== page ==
Reactive thrombocytosis is usually no indication for initiation of aspirin. In reactive thrombocytosis with values up to 1,000 × 109/L there is no evidence of any benefit from treatment with aspirin because the risk of a thromboembolic complication is very low. Some studies have shown a risk as low as 1.6% for a thromboembolic complication of reactive thrombocytosis. This is why it is generally not recommended to treat with aspirin for prophylactic purposes in patients with reactive thrombocytosis [1].

If there is pronounced thrombocytosis with platelet counts of 1,000 × 109/L or higher the patient will suffer from an acquired von Willebrand factor deficiency. In cases with extreme high platelet counts there will be too many platelets in relation to von Willebrand factor. This will result in an increased bleeding tendency and starting aspirin will aggravate this condition [1].

There are various data on the frequency of thrombocytosis in patients with non small cell lung cancer and it is estimated that between 4.15% and 32.1% have thrombocytosis at the time of diagnosis. These different observations may be because the patients were at different stages of their disease [3-5].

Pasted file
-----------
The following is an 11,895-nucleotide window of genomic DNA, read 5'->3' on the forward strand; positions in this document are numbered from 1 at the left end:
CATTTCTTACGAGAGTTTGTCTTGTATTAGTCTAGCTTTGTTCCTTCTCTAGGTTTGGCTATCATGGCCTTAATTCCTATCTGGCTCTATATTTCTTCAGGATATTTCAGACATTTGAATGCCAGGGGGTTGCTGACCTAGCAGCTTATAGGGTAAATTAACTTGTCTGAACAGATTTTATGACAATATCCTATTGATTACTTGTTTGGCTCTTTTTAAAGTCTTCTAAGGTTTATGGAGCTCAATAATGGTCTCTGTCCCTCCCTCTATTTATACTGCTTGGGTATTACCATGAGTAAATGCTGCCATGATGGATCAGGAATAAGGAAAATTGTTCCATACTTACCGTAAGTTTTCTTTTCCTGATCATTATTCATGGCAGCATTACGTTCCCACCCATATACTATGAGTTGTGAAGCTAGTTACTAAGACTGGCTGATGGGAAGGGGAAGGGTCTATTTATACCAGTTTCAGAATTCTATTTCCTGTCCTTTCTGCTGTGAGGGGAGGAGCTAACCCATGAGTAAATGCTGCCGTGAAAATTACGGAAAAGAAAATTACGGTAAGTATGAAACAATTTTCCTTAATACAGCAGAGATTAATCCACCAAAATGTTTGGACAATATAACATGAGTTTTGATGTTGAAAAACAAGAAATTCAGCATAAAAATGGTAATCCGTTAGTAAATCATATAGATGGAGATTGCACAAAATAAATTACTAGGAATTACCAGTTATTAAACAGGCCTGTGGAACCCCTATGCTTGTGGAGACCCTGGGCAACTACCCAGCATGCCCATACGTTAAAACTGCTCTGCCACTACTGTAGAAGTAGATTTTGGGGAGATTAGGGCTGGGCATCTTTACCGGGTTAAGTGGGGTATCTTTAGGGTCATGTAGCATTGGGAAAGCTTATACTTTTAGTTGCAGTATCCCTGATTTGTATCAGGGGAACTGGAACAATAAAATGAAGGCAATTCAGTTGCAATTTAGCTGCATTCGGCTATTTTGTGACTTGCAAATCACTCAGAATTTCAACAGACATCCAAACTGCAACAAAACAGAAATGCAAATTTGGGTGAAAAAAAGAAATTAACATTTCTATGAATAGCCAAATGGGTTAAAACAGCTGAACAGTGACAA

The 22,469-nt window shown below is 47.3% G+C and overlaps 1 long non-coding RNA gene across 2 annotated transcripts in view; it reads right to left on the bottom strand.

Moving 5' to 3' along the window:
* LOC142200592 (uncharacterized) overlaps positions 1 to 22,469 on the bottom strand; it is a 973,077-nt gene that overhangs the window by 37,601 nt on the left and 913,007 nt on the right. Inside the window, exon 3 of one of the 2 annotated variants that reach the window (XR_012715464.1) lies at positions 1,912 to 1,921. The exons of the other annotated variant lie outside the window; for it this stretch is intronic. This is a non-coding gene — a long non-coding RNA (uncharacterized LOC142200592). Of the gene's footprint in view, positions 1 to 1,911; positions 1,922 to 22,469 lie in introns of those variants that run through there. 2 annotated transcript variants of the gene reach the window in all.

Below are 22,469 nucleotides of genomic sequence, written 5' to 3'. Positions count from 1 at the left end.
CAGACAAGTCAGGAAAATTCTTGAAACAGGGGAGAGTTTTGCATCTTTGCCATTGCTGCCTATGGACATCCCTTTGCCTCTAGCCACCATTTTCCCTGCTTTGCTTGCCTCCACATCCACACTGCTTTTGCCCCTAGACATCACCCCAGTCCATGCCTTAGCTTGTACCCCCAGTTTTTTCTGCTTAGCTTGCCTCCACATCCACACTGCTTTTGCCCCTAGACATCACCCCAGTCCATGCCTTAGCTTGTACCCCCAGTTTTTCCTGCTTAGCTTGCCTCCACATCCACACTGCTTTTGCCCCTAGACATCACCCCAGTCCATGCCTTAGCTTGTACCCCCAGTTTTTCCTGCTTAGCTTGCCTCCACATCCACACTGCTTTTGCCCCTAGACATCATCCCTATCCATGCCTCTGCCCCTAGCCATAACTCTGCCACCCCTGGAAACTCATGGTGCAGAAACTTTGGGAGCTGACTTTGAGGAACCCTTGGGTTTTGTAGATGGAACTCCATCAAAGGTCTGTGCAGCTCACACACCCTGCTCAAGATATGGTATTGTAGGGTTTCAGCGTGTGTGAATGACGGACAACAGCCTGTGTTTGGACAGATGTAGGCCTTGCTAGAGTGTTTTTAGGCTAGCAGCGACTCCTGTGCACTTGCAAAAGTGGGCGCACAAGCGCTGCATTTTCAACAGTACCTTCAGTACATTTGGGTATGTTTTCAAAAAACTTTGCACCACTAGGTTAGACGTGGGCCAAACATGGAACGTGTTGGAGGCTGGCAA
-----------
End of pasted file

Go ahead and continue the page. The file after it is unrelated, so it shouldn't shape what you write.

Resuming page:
However, there is general agreement that reactive thrombocytosis as mono symptom and first symptom is rare and reactive thrombocytosis at baseline indicates a poorer prognosis [3-5].

When it comes to the doctors obligations it is recommended that a thorough investigation like the one this patient had is performed.

Many conditions can lead to elevated platelet counts but cancer is obvious the most feared. If the doctor makes a routine screening program for the most ordinary cancer conditions adapted to the hospital standards he is working under a great deal has been done for the patient.

Conflict of Interest

There is no conflict of interest.


References▴Top 
  1. Bleeker JS, Hogan WJ. Thrombocytosis: diagnostic evaluation, thrombotic risk stratification, and risk-based management strategies. Thrombosis. 2011;2011:536062.
  2. Alexandrakis MG, Passam FH, Perisinakis K, Ganotakis E, Margantinis G, Kyriakou DS, Bouros D. Serum proinflammatory cytokines and its relationship to clinical parameters in lung cancer patients with reactive thrombocytosis. Respir Med. 2002;96(8):553-558.
    doi pubmed
  3. Pedersen LM, Milman N. [The prognostic value of thrombocytosis in patients with primary lung cancer]. Ugeskr Laeger. 1998;160(26):3917-3920.
    pubmed
  4. Ferrigno D, Buccheri G. Hematologic counts and clinical correlates in 1201 newly diagnosed lung cancer patients. Monaldi Arch Chest Dis. 2003;59(3):193-198.
    pubmed
  5. Tomita M, Shimizu T, Ayabe T, Onitsuka T. Prognostic significance of the combined use of preoperative platelet count and serum carcinoembryonic antigen level in non-small-cell lung cancer. Gen Thorac Cardiovasc Surg. 2010;58(11):573-576.
    doi pubmed